A small business on the border of my electorate operating in Greensborough, Mi-Sporting Products, trading as Blades Sports Footwear, has raised with me its concerns about its future under this government. Blades employs six people, but its economic significance is far greater than that. It provides the core business for about 14 subcontractors and has a turnover of several million dollars.

In a contribution to this debate the honourable member for Jagajaga (Ms Macklin) highlighted the tale of Blades Footwear. It should be remembered that this is a very innovative company that has developed a type of footwear that has great advantages to the users in many of the contact sports that we have in Australia. This company fought long and hard to get a toehold in the domestic market because the interests of multinational companies tried to squeeze them out. These multinationals, which used deals with organisations such as the VFL/AFL to ensure that their footwear could not be used, had to be beaten. Now, slowly but surely, they are getting that success. At least one club in the AFL has a contract with the company to supply footwear.

The letter I received from Blades makes two important points about the EMDG. Firstly, it indicates the damage that would occur to its business as a result of the abolition of the export market development grants scheme. The letter says:

In common with many other businesses in your local area, our continued growth and viability depend heavily upon expansion of our export markets . . .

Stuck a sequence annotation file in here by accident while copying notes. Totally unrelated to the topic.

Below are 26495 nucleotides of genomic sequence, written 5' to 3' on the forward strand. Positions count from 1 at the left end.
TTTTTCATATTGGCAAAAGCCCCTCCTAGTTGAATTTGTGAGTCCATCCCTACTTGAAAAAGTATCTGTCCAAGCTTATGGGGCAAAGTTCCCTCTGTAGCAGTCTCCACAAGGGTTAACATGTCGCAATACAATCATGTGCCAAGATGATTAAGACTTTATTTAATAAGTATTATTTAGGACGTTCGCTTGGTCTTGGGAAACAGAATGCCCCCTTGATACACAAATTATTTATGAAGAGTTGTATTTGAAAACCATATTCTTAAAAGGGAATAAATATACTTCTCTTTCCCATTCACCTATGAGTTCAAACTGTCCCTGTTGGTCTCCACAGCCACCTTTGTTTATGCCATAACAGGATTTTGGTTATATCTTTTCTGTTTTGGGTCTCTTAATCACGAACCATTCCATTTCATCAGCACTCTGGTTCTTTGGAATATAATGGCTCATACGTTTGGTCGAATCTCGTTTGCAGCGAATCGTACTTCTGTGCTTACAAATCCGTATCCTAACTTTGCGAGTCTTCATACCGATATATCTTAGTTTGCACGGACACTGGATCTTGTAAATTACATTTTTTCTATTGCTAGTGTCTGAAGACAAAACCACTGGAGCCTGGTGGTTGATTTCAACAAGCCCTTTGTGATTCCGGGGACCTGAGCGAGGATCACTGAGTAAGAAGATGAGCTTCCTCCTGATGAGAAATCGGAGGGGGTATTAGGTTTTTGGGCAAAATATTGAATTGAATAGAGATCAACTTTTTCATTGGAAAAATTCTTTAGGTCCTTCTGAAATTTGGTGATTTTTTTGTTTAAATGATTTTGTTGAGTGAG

Continuation of the export market development grants scheme is essential to our strategy for expansion into these markets.

Over the last 12 months we have developed a responsible and cost-effective export development strategy which will enable us to compete with . . . foreign companies . . .

We have invested a great deal of money, time and effort and now everything is ready to go . . . but the economic viability of the program depends upon the continuation of the EMDG.

The letter continues, and this really exposes all the nonsense of the government about honesty in government:

We—

that is, Blades Sports Footwear in Greensborough—

developed this innovative program on the basis that the EMDG scheme would be continuing because:

(a)   the coalition expressly promised that the scheme would continue; and

(b)   the coalition expressly committed itself to fostering small businesses such as ours.

Secondly, the letter indicates that this vibrant small business is being paralysed by an inability of their business to plan while a country drifts in neutral and ministers chortle, `Wait until the budget on 20 August.' The manager of Blades Sports Footwear raised his company's concern with the Deputy Prime Minister and Minister for Trade (Mr Tim Fischer) and got what he describes as a most unsatisfactory response. In their letter to me they say: